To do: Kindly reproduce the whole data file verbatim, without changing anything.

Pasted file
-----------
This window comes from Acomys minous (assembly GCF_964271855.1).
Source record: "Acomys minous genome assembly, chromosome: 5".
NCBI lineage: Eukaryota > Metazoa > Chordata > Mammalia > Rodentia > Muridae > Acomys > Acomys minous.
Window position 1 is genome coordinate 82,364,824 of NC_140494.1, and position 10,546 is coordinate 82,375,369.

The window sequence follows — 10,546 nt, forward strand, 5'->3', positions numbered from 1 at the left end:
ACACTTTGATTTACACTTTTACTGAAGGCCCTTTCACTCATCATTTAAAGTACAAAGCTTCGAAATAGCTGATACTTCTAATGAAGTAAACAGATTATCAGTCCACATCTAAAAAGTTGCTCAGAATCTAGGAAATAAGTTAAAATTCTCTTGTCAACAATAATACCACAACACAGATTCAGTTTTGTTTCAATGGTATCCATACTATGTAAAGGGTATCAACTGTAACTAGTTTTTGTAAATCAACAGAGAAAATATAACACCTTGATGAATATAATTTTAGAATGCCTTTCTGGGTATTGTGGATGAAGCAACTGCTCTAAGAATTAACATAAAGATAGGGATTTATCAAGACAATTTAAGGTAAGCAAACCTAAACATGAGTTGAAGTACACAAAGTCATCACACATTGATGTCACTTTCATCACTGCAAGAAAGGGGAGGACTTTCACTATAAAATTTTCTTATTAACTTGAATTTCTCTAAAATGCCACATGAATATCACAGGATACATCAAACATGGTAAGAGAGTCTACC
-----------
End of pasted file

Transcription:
This window comes from Acomys minous (assembly GCF_964271855.1).
Source record: "Acomys minous genome assembly, chromosome: 5".
NCBI lineage: Eukaryota > Metazoa > Chordata > Mammalia > Rodentia > Muridae > Acomys > Acomys minous.
Window position 1 is genome coordinate 82,364,824 of NC_140494.1, and position 10,546 is coordinate 82,375,369.

The window sequence follows — 10,546 nt, forward strand, 5'->3', positions numbered from 1 at the left end:
ACACTTTGATTTACACTTTTACTGAAGGCCCTTTCACTCATCATTTAAAGTACAAAGCTTCGAAATAGCTGATACTTCTAATGAAGTAAACAGATTATCAGTCCACATCTAAAAAGTTGCTCAGAATCTAGGAAATAAGTTAAAATTCTCTTGTCAACAATAATACCACAACACAGATTCAGTTTTGTTTCAATGGTATCCATACTATGTAAAGGGTATCAACTGTAACTAGTTTTTGTAAATCAACAGAGAAAATATAACACCTTGATGAATATAATTTTAGAATGCCTTTCTGGGTATTGTGGATGAAGCAACTGCTCTAAGAATTAACATAAAGATAGGGATTTATCAAGACAATTTAAGGTAAGCAAACCTAAACATGAGTTGAAGTACACAAAGTCATCACACATTGATGTCACTTTCATCACTGCAAGAAAGGGGAGGACTTTCACTATAAAATTTTCTTATTAACTTGAATTTCTCTAAAATGCCACATGAATATCACAGGATACATCAAACATGGTAAGAGAGTCTACC